(RP10) Deep Learning Hardware Accelerates Fused Discontinuous Galerkin Simulations
AI/Machine Learning/Deep Learning
Math Library Design
Scientific Software Development
TimeTuesday, June 26th8:30am - 10am
LocationSubstanz 1, 2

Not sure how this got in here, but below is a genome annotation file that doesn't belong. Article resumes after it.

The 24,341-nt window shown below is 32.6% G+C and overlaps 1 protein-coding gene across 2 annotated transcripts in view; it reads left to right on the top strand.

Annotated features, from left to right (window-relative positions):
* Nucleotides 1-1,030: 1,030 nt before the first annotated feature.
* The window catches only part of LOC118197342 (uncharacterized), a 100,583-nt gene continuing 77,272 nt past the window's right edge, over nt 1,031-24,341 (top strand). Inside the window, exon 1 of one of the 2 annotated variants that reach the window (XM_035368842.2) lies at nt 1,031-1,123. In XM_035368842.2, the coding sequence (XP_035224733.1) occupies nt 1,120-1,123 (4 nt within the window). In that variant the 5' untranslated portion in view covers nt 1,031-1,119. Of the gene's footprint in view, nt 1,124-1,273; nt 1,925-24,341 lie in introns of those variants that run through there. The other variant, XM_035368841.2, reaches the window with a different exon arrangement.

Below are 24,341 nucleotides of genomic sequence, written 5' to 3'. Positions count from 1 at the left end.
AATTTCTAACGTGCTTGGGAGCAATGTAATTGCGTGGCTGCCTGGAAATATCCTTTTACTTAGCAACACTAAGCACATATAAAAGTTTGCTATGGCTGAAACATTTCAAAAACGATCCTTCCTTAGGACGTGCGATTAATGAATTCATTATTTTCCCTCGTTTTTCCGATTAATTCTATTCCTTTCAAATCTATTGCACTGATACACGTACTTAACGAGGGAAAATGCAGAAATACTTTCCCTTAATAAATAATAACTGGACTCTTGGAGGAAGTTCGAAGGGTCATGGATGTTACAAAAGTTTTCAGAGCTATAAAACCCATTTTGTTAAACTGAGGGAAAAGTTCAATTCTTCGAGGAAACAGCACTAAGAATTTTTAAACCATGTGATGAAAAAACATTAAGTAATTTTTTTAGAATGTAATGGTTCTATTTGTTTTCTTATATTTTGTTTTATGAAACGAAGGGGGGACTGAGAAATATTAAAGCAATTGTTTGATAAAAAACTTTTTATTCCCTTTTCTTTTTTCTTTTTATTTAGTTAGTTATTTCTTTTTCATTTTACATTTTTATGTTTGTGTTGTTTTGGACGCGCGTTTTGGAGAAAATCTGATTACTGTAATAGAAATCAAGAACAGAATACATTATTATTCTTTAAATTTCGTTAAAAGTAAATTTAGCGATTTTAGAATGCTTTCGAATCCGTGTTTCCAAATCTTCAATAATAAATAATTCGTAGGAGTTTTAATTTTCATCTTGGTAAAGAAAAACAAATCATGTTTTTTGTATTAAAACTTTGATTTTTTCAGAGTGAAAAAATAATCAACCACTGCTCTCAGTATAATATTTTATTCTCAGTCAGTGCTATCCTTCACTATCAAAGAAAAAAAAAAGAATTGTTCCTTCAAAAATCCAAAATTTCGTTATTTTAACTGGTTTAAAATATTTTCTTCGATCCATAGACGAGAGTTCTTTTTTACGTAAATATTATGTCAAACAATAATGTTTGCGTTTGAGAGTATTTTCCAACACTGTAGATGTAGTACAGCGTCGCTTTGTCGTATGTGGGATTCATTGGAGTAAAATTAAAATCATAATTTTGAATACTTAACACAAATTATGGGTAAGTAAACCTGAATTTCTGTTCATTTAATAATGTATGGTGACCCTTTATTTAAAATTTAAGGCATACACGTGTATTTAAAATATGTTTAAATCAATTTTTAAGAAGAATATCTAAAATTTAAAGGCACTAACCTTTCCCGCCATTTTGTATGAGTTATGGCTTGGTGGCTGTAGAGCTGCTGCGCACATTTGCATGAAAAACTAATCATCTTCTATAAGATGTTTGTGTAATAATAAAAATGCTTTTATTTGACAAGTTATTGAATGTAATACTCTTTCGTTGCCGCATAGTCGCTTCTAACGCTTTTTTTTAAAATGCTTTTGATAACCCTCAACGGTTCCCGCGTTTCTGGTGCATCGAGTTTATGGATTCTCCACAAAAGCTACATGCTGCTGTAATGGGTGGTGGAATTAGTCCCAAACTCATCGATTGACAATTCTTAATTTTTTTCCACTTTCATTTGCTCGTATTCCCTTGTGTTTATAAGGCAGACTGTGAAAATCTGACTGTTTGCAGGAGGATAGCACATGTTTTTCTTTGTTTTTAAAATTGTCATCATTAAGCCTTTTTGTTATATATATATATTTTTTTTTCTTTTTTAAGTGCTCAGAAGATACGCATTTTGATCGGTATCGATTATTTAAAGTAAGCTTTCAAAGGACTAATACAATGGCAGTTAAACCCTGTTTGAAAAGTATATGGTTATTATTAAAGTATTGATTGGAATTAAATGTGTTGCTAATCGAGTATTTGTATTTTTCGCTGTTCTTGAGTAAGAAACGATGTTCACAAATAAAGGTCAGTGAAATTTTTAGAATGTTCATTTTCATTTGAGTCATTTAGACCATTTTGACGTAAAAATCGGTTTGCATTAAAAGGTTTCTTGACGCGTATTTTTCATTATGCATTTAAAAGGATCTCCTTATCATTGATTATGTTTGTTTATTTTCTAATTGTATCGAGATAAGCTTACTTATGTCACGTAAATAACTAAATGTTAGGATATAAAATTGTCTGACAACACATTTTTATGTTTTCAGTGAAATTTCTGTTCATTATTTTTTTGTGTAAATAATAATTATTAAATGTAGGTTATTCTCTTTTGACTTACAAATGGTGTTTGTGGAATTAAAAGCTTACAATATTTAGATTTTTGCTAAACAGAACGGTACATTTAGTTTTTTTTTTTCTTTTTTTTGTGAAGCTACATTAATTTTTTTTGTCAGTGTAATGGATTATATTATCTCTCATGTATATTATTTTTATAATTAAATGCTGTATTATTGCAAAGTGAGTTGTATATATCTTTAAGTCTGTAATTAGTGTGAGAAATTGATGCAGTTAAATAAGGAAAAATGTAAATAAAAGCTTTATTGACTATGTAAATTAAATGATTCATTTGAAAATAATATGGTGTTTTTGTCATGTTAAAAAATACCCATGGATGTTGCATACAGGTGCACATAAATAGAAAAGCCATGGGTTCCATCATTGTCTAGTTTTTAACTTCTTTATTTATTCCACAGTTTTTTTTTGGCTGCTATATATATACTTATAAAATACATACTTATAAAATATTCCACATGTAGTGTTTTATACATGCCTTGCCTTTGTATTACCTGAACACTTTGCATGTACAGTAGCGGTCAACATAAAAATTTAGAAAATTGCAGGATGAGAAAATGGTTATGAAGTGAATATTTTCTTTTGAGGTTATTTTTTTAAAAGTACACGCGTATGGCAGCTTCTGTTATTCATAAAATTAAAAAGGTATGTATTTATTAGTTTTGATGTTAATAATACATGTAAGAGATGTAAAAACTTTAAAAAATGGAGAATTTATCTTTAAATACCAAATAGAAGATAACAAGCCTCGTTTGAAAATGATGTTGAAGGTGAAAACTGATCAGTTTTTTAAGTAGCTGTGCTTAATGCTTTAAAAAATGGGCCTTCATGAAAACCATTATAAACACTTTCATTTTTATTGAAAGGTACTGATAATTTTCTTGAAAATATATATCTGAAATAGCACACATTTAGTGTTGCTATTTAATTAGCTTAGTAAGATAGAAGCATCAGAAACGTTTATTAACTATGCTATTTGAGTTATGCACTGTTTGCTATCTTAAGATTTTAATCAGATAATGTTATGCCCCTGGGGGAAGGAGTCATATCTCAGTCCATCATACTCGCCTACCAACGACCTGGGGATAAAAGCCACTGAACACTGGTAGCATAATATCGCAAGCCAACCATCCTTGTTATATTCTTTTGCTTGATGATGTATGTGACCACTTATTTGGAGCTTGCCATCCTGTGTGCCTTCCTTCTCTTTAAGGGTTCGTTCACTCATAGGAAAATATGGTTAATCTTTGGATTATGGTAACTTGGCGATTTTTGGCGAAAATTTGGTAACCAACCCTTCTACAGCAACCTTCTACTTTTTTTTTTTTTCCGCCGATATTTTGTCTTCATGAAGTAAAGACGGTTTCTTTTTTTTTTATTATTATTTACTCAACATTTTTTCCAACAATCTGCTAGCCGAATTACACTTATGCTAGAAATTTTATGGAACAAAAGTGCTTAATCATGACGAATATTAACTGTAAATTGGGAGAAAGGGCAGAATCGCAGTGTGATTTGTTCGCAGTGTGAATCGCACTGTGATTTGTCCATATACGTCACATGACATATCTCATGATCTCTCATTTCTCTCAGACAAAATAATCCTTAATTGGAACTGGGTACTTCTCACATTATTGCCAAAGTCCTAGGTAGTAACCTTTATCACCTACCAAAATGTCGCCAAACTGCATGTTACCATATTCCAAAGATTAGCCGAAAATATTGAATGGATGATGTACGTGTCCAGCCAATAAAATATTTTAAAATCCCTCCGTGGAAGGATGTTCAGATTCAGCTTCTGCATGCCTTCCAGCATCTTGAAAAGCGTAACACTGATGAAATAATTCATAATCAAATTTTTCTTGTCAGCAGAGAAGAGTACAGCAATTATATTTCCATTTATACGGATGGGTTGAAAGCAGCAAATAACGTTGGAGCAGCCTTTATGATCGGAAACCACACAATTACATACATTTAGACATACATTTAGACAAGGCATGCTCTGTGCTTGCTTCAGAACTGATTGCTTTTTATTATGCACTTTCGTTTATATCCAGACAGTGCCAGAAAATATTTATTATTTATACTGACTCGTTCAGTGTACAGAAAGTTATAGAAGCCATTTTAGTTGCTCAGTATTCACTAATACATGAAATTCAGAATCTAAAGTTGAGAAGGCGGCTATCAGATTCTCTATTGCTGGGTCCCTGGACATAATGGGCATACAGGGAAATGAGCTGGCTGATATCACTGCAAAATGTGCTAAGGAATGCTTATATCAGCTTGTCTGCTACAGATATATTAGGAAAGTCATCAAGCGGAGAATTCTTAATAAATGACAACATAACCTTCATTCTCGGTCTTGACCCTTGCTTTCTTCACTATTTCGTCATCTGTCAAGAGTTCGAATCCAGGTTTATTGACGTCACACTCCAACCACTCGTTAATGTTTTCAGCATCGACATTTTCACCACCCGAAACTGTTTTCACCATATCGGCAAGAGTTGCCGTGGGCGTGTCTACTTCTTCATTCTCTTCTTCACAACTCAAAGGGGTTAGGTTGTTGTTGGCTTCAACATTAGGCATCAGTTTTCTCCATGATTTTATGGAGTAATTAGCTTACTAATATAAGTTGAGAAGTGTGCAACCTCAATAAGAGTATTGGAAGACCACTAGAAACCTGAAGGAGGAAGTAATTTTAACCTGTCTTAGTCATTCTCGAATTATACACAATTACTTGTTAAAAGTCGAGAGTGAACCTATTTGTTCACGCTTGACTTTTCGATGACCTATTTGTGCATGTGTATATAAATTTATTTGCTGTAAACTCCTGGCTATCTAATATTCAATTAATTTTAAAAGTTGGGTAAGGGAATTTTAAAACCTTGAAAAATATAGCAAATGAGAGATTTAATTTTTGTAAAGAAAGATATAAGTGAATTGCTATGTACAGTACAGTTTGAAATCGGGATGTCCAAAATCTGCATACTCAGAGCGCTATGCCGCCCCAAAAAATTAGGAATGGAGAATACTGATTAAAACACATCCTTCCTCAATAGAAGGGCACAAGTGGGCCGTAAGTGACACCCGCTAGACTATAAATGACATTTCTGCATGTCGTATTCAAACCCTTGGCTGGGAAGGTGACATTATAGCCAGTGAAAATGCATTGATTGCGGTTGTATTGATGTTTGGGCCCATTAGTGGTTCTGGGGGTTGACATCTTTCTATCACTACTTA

DescriptionIn recent years the compute/memory balance of processors has been continuously shifting towards compute. Especially the rise of Deep Learning, which is based on matrix multiplication, accelerated this path, especially in terms of single precision (FP32) and lower precision compute. An important research question is if this development can be leveraged for traditional HPC. In this work we demonstrate that a high order discontinuous Galerkin solver for seismic wave equations can execute in single precision without any loss of accuracy when running application scenarios. Additionally, we extended its kernels to support the Intel Knights Mill CPU with 14 TFLOPS of FP32 deep-learning performance. Such a performance is achieved by chaining FMA units and implementing a M=16, N=1, K=4 matrix multiplication in hardware. This works has two main contributions: a) we executed an extensive study employing several wave propagation benchmarks of the seismic community. We present misfit norms which prove that the solver can be executed in FP32 while producing negligible differences compared to double precision (FP64) b) we sketch a runtime code generator to leverage deep-learning oriented instructions (targeting large dense matrix multiplication) to run small sparse times dense matrix multiplications for several right hand sides, called fused simulations. One Knights Mill chip can obtain the same application performance as the latest top-bin dual socket Intel Xeon Platinum HPC server, while consuming significantly lower power. Compared to the HPC-focused Knights Landing processor speed-ups of up to 1.6x are possible depending on the scenario.